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Tense days in Oregon Legislature ahead of redistricting deadline

UPDATED: Fri., Sept. 24, 2021

Oregon State Representatives congregate in the House, prior to the meeting being adjourned due to a COVID-19 exposure, during a special legislative session for redistricting congressional maps, Tuesday, Sept. 21, 2021 at the Oregon State Capitol in Salem, Ore.  (BRIAN HAYES)
Oregon State Representatives congregate in the House, prior to the meeting being adjourned due to a COVID-19 exposure, during a special legislative session for redistricting congressional maps, Tuesday, Sept. 21, 2021 at the Oregon State Capitol in Salem, Ore. (BRIAN HAYES)
By Sara Cline Associated Press/Report For America

In the final days leading up to Oregon’s redistricting deadline, state House Democrats remain adamant about their proposed new political maps and think they have cleared a path to pass them while Republicans are contemplating a walkout to block those plans.

With the deadline to redraw Oregon’s electoral boundaries approaching Monday stakes are high for both the GOP and and Democrats in a year when the state has gained a sixth U.S. House seat — increasing the Pacific Northwest state’s national political clout.

The House is scheduled to return to the floor on Saturday at 9 a.m., following a three-day pause due to a COVID-19 case in the Capitol in Salem.

Democrats have majorities in the House and Senate but don’t have large enough advantages to convene without a few Republicans present.

Quorum rules say there must be two-thirds of lawmakers - 40 representatives on the House floor – for votes to take place. Oregon is one of the few states that require two-thirds of lawmakers to be present for any work to be done, instead of a simple majority.

“The window for collaborating has ended,” Rep. Andrea Salinas, a Democrat and chair of the House congressional redistricting committee, said Wednesday.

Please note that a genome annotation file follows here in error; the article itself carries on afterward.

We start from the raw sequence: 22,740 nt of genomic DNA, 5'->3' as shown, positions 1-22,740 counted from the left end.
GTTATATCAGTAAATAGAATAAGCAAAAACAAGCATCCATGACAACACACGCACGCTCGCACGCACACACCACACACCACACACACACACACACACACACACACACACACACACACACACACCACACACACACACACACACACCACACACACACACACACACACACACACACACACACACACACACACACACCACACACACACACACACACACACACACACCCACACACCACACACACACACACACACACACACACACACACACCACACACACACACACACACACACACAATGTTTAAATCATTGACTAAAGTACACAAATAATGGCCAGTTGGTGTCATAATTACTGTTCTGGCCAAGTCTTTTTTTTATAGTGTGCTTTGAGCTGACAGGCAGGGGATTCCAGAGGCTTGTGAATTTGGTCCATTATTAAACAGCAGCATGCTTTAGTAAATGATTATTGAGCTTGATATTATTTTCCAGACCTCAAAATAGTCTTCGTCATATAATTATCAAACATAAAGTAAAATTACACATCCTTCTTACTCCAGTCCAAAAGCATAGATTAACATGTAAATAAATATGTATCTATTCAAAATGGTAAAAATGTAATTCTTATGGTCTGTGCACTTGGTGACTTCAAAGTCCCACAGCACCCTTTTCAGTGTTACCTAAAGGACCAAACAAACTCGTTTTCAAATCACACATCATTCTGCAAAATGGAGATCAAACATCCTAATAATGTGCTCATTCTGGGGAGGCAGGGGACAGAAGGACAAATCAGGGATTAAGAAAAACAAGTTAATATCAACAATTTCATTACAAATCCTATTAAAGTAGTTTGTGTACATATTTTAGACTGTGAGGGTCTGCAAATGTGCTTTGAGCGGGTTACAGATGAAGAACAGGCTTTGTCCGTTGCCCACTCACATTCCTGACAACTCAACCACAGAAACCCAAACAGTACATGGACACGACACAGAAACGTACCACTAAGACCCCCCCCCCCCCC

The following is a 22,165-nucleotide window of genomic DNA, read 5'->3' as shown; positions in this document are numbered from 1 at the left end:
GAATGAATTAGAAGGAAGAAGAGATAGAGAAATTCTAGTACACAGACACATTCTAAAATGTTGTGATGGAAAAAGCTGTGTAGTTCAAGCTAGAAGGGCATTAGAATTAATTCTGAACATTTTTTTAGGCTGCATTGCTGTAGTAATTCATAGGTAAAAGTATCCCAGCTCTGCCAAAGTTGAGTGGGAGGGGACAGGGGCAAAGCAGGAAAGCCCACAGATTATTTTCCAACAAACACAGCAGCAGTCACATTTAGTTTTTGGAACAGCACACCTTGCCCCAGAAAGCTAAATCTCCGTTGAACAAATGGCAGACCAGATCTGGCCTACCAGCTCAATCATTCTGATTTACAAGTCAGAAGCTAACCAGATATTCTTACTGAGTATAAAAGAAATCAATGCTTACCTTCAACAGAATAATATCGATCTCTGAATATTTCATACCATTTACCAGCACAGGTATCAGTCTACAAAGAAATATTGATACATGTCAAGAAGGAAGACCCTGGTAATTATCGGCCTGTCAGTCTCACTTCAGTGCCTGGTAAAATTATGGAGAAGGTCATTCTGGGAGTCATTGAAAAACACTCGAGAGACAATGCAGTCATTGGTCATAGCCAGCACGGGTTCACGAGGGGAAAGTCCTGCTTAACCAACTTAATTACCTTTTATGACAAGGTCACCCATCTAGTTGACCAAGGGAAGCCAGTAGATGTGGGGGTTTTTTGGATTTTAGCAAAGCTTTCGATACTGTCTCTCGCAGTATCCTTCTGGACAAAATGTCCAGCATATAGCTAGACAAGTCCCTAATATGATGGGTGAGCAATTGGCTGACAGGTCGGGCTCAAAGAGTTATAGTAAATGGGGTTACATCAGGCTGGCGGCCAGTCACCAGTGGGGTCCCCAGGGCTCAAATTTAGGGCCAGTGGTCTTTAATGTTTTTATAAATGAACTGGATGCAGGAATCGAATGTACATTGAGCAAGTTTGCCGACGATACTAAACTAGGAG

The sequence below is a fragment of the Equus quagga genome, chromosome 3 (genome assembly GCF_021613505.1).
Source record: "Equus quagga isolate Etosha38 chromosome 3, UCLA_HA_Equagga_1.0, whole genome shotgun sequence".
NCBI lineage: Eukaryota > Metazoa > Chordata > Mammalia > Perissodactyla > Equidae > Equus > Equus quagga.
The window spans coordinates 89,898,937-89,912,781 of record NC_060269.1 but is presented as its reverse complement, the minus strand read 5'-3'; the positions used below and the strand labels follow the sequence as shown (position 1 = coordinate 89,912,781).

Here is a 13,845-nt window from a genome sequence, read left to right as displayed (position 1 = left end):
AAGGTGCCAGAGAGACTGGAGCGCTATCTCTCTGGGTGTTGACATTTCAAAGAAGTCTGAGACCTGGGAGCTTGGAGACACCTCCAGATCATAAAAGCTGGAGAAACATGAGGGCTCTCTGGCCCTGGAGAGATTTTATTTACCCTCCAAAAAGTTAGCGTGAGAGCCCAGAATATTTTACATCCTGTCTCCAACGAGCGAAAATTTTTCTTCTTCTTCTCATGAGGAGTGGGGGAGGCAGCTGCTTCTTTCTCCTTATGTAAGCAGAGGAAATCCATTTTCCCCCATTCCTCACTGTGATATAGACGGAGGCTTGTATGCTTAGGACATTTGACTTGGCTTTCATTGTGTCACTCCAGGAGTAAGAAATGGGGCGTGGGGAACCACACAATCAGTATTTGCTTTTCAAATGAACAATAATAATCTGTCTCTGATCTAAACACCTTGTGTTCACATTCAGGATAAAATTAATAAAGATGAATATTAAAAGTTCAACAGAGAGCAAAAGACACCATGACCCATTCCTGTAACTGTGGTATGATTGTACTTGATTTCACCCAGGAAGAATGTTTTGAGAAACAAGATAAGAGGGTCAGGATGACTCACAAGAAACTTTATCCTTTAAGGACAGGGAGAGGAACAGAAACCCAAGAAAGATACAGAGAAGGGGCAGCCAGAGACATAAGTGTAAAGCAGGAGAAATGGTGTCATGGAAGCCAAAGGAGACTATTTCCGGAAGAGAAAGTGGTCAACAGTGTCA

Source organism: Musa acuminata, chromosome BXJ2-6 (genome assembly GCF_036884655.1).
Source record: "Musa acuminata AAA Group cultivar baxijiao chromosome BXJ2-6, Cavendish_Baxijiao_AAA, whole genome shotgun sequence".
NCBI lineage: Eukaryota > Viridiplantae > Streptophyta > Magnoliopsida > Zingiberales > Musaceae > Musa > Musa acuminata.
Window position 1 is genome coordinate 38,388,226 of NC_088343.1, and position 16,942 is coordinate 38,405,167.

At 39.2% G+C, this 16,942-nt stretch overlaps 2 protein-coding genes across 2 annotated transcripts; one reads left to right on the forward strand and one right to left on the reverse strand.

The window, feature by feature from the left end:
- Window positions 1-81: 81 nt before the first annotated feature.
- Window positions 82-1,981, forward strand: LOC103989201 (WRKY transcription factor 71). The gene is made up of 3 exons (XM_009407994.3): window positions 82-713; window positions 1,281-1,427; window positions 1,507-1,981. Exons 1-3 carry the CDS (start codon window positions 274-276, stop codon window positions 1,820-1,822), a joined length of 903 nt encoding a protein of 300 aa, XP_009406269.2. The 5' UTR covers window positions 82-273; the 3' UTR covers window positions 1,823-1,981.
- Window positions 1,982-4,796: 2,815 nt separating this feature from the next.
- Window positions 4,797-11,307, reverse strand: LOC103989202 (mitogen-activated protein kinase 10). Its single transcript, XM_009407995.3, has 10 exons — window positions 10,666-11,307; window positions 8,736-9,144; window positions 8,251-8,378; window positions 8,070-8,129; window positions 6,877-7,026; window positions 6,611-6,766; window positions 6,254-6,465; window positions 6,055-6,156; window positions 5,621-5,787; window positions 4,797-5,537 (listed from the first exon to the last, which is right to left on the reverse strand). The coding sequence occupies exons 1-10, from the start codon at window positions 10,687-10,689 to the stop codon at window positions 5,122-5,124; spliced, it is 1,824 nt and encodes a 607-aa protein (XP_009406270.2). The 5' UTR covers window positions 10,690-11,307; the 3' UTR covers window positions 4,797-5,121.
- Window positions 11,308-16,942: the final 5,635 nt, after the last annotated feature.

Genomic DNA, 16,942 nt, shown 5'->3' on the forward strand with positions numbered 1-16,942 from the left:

Lawmakers returned to the Oregon Capitol on Monday to complete redistricting plans, a once-a-decade process that determines how voters pick state representatives, state senators and members of Congress for the next five election cycles.

While the Senate swiftly passed legislative and congressional maps — without Republican support — work came to a standstill in Oregon’s House.

During the 2021 legislative session, House Democrats gave up a powerful advantage. In exchange for the Republicans agreeing to stop blocking bills with delay tactics, House speaker Tina Kotek agreed to share redistricting power with the GOP — essentially granting veto power to the minority party over what the six congressional districts and the state’s 90 legislative districts will look like.

But Monday afternoon Kotek voided that power-sharing deal, saying she was “disappointed that after many months of work, House Republicans did not engage constructively despite many attempts to address their concerns.”

Democrats accused Republicans of proposing last minute maps that were “highly gerrymandered’ - the manipulation of electoral district boundaries to win an unfair political advantage.

With Democrats having the majority on the new congressional redistricting committee and in the Legislature, it paves the way for them to pass maps they choose — likely resulting in five of the U.S. House seats being blue to Republicans’ one. Currently, Democrats hold four of Oregon’s five House seats.

“Absolutely the maps that the Senate passed is what is going to go through,” Salinas said. The Democrats’ map proposes that new congressional District 6 should be south of Portland, Oregon’s biggest city, and west of Interstate 5. Republicans also put it south of Portland, but on the east side of the interstate.

But Republicans still have one powerful tool to block the passage of the maps — a walkout.

If Republicans don’t go to the floor of the House then the chamber won’t have a quorum — meaning lawmakers wouldn’t be able to proceed with business.

House Republican Leader Christine Drazan says a GOP walkout is “on the table.”

“The Democrats can choose a walkout or the Democrats can choose to advance maps that are fair to Oregonians,” Drazan said.

The minority leader said she is continuing to have conversations with House Democrats about amending the proposed maps, however she has yet to see any progress.

If congressional maps are not passed by Sept. 27, the task will fall to a panel of five retired judges appointed by the Oregon Supreme Court.

If the state legislative maps are not passed by Monday, the task will fall to Secretary of State Shemia Fagan, a progressive Democrat who few Republicans would want to see in charge of that process.

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